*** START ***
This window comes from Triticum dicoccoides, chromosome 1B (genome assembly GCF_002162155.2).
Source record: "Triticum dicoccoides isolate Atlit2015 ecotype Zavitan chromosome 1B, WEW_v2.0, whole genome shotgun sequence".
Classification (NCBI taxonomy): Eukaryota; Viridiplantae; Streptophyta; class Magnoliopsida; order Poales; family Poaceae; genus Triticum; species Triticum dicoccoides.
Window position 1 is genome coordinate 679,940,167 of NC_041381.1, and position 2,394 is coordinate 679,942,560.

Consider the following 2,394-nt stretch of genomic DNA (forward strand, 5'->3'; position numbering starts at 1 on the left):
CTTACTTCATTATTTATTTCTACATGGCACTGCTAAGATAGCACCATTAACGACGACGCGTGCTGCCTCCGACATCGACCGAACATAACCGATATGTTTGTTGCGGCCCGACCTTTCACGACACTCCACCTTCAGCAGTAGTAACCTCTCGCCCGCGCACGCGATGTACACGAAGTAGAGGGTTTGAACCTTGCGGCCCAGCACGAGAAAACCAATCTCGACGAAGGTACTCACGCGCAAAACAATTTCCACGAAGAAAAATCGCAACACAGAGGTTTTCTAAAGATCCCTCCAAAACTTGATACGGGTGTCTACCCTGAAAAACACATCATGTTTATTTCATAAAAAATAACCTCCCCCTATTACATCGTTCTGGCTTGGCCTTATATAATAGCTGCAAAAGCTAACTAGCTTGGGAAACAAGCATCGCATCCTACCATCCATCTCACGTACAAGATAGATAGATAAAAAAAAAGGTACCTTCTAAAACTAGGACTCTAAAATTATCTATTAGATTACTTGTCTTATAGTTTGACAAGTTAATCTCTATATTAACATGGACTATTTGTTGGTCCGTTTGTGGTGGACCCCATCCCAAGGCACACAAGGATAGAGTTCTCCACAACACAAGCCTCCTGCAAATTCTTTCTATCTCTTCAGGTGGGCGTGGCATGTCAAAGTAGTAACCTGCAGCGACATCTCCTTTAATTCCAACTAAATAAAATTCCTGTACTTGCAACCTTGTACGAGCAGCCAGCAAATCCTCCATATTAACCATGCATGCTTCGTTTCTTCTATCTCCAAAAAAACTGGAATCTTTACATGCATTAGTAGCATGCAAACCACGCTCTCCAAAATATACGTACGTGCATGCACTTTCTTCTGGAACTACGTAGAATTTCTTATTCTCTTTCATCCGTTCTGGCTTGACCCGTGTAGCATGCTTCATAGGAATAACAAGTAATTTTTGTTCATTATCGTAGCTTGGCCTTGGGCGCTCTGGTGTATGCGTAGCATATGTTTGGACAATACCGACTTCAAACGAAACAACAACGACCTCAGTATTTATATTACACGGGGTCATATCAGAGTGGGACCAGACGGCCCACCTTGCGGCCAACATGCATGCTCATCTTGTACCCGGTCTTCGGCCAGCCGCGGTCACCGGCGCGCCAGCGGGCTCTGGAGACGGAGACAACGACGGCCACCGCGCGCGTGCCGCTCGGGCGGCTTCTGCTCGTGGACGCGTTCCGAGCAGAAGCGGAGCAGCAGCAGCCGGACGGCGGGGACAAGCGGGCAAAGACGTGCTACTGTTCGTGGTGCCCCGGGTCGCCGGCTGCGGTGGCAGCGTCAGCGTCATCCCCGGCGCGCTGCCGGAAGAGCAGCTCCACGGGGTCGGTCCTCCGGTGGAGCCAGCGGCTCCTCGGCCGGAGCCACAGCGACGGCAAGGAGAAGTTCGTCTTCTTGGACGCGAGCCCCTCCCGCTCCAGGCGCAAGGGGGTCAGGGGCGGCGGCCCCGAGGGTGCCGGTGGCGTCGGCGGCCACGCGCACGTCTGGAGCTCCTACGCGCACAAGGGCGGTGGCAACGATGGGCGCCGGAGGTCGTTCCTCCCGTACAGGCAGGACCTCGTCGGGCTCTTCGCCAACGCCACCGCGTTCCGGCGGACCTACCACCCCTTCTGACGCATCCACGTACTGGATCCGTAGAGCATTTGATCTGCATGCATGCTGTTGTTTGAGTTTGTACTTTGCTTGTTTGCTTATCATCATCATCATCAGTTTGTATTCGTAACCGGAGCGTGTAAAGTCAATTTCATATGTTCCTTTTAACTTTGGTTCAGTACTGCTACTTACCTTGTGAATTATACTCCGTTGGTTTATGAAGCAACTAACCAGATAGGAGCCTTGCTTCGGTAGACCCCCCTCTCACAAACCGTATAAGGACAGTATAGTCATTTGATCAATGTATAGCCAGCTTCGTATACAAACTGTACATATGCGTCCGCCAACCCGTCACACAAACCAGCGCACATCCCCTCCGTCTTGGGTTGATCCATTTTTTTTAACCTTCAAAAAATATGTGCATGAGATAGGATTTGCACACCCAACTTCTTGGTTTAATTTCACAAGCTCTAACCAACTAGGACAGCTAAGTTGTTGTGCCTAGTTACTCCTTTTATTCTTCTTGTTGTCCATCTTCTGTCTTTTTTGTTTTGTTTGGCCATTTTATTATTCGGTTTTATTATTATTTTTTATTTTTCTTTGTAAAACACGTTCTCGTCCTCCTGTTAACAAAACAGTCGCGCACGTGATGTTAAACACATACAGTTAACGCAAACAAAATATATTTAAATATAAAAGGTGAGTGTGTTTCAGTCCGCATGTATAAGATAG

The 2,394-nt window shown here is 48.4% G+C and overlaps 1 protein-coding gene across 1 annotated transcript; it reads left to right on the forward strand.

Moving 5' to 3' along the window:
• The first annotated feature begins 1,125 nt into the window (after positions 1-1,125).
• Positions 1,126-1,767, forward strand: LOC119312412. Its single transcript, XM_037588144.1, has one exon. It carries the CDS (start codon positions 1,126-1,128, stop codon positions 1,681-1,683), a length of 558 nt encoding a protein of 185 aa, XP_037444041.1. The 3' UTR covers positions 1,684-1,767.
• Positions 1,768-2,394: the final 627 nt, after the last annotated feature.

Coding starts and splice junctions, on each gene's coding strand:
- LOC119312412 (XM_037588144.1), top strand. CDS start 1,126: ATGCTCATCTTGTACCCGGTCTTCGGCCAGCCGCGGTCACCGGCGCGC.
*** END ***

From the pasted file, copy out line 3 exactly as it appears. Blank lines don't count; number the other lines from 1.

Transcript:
Classification (NCBI taxonomy): Eukaryota; Viridiplantae; Streptophyta; class Magnoliopsida; order Poales; family Poaceae; genus Triticum; species Triticum dicoccoides.